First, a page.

Click on the icon on the upper right hand side for the article by Hagit N. Baris, MD, Inbal Kedar, MS, Gabrielle J. Halpern, MB, ChB, Tamy Shohat, MD, Nurit Magal, PhD, Mark D. Ludman, MD and Mordechai Shohat, MD.
IMAJ 2007: 9: December: 847-850
Background: Fanconi anemia complementation group C and Bloom syndrome, rare autosomal recessive disorders marked by chromosome instability, are especially prevalent in the Ashkenazi Jewish community. A single predominant mutation for each has been reported in Ashkenazi Jews: c.711+4A→T (IVS4 +4 A→T) in FACC and BLMAsh in Bloom syndrome. Individuals affected by both syndromes are characterized by susceptibility for developing malignancies, and we questioned whether heterozygote carriers have a similarly increased risk.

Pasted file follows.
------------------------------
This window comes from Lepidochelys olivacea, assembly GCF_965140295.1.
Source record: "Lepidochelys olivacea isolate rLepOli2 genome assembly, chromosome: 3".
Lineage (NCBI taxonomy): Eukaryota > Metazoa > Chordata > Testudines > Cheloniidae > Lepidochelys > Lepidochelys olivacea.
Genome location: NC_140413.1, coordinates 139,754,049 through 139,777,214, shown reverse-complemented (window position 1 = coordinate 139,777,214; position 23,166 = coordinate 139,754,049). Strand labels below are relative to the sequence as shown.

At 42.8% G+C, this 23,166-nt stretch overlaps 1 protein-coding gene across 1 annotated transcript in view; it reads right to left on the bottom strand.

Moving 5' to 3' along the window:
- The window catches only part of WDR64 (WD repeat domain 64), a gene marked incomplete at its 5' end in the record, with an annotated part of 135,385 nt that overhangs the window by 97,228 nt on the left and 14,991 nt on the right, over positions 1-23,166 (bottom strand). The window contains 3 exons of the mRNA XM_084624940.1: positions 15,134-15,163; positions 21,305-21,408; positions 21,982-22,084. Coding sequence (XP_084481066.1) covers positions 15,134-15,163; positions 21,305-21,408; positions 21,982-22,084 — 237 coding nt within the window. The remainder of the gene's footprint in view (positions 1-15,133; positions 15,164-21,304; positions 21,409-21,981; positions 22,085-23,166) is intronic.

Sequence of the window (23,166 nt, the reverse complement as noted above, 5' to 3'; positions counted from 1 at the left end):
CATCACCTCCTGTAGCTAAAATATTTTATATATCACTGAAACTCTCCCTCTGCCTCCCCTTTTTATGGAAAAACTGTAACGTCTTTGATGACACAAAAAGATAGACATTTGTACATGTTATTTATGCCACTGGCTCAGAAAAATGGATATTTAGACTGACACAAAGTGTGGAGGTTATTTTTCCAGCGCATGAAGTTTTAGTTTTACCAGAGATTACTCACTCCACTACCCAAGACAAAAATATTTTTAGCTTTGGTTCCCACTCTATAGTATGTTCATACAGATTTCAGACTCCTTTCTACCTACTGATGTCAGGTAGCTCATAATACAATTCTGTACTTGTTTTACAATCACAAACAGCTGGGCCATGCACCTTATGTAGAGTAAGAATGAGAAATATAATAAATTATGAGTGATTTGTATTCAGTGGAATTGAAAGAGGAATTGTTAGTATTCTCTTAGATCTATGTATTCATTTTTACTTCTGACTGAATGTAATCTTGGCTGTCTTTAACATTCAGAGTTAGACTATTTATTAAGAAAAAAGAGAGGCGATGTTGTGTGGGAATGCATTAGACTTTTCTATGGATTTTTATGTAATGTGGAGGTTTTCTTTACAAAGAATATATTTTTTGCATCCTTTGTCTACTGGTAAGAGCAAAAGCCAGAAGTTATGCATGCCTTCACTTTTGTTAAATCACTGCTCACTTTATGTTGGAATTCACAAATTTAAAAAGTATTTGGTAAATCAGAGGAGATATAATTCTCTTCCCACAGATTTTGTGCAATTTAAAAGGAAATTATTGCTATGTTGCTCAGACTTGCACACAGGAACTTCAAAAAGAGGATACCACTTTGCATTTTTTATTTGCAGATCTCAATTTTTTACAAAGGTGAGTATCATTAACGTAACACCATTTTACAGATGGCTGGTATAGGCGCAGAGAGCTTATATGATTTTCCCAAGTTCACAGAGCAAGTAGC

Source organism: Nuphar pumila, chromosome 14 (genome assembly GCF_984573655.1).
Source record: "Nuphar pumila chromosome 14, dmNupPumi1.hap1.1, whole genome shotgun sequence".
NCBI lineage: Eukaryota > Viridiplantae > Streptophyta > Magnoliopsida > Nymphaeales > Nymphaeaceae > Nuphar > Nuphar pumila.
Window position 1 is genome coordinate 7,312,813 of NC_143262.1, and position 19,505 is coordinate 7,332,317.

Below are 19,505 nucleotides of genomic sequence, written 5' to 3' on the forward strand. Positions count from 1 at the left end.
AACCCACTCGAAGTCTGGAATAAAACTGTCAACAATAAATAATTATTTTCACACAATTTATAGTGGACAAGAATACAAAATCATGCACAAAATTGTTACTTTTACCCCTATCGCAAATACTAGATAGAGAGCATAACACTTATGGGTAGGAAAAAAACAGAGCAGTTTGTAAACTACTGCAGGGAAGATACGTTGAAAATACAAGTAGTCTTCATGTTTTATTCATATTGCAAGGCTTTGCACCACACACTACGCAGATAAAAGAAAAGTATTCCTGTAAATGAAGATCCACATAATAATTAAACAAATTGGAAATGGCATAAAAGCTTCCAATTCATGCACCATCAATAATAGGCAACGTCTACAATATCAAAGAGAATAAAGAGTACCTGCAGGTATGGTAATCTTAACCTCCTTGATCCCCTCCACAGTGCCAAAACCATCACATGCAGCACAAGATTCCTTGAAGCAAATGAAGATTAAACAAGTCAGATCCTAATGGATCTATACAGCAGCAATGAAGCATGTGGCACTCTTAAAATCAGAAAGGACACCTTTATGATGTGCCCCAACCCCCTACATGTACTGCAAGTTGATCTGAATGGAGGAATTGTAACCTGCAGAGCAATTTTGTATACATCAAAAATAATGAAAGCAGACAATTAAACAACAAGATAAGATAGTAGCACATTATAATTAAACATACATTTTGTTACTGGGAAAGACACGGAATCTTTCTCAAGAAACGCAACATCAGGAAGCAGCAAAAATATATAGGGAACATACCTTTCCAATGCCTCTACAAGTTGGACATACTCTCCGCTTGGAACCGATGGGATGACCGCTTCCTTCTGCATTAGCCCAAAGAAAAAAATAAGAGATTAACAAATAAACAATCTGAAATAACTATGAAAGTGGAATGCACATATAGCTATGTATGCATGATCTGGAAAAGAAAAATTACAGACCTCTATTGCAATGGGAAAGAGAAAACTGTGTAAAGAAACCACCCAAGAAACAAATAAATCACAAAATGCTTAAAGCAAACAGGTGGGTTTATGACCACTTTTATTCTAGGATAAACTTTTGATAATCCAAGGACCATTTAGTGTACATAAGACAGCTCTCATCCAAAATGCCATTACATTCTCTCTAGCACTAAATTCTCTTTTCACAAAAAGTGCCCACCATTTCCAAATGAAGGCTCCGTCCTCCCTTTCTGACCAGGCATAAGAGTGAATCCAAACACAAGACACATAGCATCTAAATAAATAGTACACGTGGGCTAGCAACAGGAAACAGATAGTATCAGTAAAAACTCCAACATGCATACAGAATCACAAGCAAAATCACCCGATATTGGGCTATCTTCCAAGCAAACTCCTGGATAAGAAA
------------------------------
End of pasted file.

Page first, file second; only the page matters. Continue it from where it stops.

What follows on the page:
Objectives: To estimate the cancer rate among FACC and BLMAsh carriers and their families over three previous generations in unselected Ashkenazi Jewish individuals.
Methods: We studied 42 FACC carriers, 28 BLMAsh carriers and 43 controls. The control subjects were Ashkenazi Jews participating in our prenatal genetic screening program who tested negative for FACC and BLMAsh. All subjects filled out a questionnaire regarding their own and a three-generation family history of cancer. The prevalence rates of cancer among relatives of FACC, BLMAsh and controls were computed and compared using the chi-square test.
Results: In 463 relatives of FACC carriers, 45 malignancies were reported (9.7%) including 10 breast (2.2%) and 13 colon cancers (2.8%). Among 326 relatives of BLMAsh carriers there were 30 malignancies (9.2%) including 7 breast (2.1%) and 4 colon cancers (1.2%). Controls consisted of 503 family members with 63 reported malignancies (12.5%) including 11 breast (2.2%) and 11 colon cancers (2.2%).
Conclusions: We found no significantly increased prevalence of malignancies among carriers in at least three generations compared to the controls.